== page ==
Objective: The aim of this study was to assess the effects of laser therapy and its possible dose dependency on the healing of CO2 laser surgical wounds.
Background data: Several reports from our group and others have indicated that light therapies may improve healing, depending on wavelength, dose, intensity of the light, and both local and systemic conditions.
Methods: Circular surgical wounds were created on the dorsum of Wistar rats, which were separated into three groups (A, B, and C). Group A acted as control and had no additional treatment. Groups B and C were irradiated with GaAlAs lambda685-nm laser light, either with 20 J/cm2 (Group B) or 40 J/cm2 (Group C). The animals were humanely killed at the end of the experimental period; specimens were taken and routinely processed to wax and stained with Hematoxylin and Eosin, Sirius Red, and alpha-Smooth Muscle Actin (alphaSMA).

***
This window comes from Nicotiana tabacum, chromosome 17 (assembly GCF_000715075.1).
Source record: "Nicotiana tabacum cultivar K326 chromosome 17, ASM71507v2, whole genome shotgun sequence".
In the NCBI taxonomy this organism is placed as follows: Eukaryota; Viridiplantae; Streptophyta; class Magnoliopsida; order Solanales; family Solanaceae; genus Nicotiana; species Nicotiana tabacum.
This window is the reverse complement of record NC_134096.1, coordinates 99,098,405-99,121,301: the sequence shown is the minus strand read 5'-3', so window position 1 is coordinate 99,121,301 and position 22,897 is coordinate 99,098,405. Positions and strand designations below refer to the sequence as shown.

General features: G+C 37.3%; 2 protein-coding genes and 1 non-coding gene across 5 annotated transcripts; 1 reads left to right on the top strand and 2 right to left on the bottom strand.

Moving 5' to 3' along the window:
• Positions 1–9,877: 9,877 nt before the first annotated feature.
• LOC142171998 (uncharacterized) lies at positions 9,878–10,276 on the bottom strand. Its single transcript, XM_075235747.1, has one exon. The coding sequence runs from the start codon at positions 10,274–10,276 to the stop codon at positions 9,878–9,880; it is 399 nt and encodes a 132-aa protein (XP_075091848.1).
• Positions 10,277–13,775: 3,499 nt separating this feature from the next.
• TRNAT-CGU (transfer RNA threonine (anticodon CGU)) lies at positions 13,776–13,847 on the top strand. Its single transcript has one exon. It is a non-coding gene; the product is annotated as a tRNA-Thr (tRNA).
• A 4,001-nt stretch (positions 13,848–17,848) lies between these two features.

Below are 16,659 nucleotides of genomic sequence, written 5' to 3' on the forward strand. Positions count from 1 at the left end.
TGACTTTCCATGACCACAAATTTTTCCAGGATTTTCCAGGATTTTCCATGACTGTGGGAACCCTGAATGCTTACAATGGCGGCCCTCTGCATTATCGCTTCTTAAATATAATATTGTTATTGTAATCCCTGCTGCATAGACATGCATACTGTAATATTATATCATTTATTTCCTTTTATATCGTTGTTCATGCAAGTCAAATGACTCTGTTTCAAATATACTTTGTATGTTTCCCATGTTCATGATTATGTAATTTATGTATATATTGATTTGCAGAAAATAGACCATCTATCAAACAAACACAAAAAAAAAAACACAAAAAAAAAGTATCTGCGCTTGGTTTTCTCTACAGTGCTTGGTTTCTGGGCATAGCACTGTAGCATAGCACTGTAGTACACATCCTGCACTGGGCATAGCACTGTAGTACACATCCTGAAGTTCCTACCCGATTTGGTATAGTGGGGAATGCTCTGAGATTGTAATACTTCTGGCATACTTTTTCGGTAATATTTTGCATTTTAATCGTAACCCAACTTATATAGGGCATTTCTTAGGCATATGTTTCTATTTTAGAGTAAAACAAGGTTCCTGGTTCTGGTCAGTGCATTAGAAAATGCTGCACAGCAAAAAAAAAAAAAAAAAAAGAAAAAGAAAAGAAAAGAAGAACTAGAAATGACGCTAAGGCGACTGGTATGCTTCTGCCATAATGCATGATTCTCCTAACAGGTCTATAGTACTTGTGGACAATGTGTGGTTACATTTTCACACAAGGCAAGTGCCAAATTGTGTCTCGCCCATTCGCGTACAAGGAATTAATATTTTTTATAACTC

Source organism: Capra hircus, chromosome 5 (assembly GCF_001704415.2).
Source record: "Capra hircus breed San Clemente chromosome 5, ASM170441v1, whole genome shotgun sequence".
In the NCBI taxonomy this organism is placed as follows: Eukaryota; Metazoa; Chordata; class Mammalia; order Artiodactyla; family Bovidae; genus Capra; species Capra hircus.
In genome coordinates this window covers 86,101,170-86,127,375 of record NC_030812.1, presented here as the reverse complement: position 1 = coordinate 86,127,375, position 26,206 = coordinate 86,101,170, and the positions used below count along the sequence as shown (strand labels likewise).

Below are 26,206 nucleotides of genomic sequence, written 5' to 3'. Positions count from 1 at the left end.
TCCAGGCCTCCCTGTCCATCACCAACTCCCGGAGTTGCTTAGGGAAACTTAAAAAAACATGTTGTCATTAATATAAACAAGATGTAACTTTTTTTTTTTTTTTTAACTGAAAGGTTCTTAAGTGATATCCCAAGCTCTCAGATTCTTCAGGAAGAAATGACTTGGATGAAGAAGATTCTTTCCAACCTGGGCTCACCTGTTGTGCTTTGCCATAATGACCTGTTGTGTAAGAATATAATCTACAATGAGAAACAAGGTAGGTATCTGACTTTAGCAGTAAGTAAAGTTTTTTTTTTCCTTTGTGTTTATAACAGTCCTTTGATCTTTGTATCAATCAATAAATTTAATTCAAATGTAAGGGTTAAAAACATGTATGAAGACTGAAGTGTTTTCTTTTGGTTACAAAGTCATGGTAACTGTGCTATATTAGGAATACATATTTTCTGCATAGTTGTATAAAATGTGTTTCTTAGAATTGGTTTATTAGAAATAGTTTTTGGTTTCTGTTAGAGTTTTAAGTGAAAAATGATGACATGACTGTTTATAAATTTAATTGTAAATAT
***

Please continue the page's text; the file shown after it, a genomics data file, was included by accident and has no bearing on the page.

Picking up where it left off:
Results: Laser-irradiated groups showed a healing process characterized by a more prominent fibroblastic proliferation, with young fibroblasts actively producing collagen; no myofibroblasts were found. No statistically significant differences were observed when the different doses were compared.
Conclusion: It may be concluded that, using this methodology, laser therapy has a positive effect in wound healing produced by CO2 laser, and the dose has no influence on the treatment.